Where did you get the idea to start the Ask A Brookie program and what are your goals with the program?
The aerospace community has really poured their hearts into the Brooke Owens Fellowship. As a recipient of so much time and energy, I recognized that I had something to offer to students two or three steps behind me who were also interested in aerospace careers, and the other Fellows agreed. Nine of us got together and created Ask A Brookie, a page on the Brooke Owens Fellowship website where students aged K-college can submit questions about space, scholarships, college, or most anything else under the sun. When an inquiry comes in, we match the student with one of the now-76 Fellows who is in their region and has experience with that particular topic. These range from concrete subjects like space medicine and pilot licenses to broader topics like coping with internship burnout or raising kids while balancing a course load. You name it, we probably have someone who’s been through it! We’re willing to write one-time responses or form lasting peer/mentor relationships. Our goal is to provide encouragement and support to students from all backgrounds and disciplines. The 76 of us have been fortunate to receive the resources we’ve needed to get here and become Fellows, but we recognize that there are other would-be Fellows who need more help. It’s our goal to serve as a bridge for them.
What are your future plans, and how did that come about?
I recently accepted a job with Blue Origin, a space travel company that is successfully re-landing suborbital boosters and will fly commercial customers to space as early as next year. I was actually placed with Blue as my Brooke Owens internship match—they were my first choice—and spent the summer of 2018 engaged in projects supporting the flight of the New Shepard rocket. I flew to Texas to watch the launch and landing of New Shepard Mission 9 in July, and that really sealed the deal. Starting as a test engineer in April, I will train to run the facility where Blue Origin throttles up its world-class BE-3 and BE-4 engines to test them before they’re used on the rocket.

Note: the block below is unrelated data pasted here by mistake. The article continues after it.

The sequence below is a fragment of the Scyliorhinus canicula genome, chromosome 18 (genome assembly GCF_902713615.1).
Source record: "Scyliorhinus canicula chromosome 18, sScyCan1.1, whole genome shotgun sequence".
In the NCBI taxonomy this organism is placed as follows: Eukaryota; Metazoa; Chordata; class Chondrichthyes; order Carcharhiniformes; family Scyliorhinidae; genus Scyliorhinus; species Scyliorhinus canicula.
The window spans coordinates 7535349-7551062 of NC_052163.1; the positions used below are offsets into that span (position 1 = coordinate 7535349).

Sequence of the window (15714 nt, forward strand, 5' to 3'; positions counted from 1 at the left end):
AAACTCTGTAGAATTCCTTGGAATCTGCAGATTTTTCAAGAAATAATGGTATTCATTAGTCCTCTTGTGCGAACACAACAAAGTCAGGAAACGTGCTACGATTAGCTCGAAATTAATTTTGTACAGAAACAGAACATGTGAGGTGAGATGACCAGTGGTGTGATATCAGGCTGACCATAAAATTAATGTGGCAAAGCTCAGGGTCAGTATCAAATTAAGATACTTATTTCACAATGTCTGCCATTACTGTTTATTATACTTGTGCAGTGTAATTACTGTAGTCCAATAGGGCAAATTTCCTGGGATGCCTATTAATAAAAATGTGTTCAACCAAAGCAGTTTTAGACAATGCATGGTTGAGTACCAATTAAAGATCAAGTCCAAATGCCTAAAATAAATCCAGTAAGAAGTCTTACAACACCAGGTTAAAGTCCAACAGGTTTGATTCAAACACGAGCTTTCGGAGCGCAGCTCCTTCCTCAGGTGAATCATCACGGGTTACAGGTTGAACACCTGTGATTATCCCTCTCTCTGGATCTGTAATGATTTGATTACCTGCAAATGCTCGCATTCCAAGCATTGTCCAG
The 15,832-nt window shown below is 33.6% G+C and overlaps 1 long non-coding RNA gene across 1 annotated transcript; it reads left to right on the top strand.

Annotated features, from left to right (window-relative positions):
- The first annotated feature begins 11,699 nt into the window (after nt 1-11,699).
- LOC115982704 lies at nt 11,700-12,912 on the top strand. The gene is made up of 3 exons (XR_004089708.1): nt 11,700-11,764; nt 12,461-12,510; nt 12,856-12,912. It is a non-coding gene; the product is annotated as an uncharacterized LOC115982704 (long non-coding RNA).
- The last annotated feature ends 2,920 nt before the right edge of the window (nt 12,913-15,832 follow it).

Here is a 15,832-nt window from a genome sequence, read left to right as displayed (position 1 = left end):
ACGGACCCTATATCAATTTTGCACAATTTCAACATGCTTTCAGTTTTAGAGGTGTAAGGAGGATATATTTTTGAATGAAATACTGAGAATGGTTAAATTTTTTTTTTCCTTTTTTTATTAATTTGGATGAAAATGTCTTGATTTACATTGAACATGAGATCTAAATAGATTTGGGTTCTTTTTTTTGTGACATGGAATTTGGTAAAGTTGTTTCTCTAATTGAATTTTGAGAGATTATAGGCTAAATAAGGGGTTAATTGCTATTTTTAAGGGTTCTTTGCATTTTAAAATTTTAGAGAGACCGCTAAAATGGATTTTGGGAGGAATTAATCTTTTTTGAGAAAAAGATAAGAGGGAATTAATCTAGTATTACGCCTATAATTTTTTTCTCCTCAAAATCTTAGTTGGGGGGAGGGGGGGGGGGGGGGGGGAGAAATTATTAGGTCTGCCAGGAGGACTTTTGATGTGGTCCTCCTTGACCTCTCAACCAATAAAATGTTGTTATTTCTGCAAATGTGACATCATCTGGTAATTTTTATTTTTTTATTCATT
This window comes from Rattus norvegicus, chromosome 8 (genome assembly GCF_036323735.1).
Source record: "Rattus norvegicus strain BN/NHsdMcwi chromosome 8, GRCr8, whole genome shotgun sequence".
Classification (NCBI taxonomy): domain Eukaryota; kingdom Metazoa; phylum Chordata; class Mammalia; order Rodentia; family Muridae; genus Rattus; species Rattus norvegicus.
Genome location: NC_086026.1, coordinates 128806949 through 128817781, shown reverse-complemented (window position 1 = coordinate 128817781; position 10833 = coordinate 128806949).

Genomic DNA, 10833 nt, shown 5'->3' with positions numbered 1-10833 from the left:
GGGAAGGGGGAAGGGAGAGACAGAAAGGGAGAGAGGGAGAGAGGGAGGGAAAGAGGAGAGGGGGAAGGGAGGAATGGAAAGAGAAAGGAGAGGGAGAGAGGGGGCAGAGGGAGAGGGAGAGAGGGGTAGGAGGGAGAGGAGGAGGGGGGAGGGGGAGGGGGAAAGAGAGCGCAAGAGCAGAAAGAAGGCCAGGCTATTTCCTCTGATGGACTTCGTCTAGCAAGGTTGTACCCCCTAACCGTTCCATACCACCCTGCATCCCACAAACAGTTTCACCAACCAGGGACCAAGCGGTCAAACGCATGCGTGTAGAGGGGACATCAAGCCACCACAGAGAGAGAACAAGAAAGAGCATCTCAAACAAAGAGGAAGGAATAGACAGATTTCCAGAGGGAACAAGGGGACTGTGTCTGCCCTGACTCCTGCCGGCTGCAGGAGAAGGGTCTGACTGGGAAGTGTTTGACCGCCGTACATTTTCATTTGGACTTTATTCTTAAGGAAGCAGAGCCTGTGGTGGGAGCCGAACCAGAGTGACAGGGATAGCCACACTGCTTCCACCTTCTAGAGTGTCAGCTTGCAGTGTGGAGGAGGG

What message do you want to share with young girls who are interested in aerospace or what would you say to get them interested?
The space industry needs you! As the applications for space continue to grow, we’re seeing more opportunities for law, agriculture, communications, engineering, and so many other disciplines. If you have the passion, nothing will stop you from fulfilling your dreams—especially in an industry where the stars are literally within reach. Still not convinced? I encourage you to drop by the Ask A Brookie website and talk with one of us, or pass the link on to a friend.
Sophia Porter is a senior physics and applied mathematics dual major at Johns Hopkins University. She is a recipient of the Brooke Owens and Woodrow Wilson Fellowships, and has previously interned at Blue Origin, SpaceX, NASA, and the Space Telescope Science Institute. Following her graduation in December 2018, Sophia will begin supporting private crewed space exploration full-time in April 2019 as a test engineer at Blue Origin.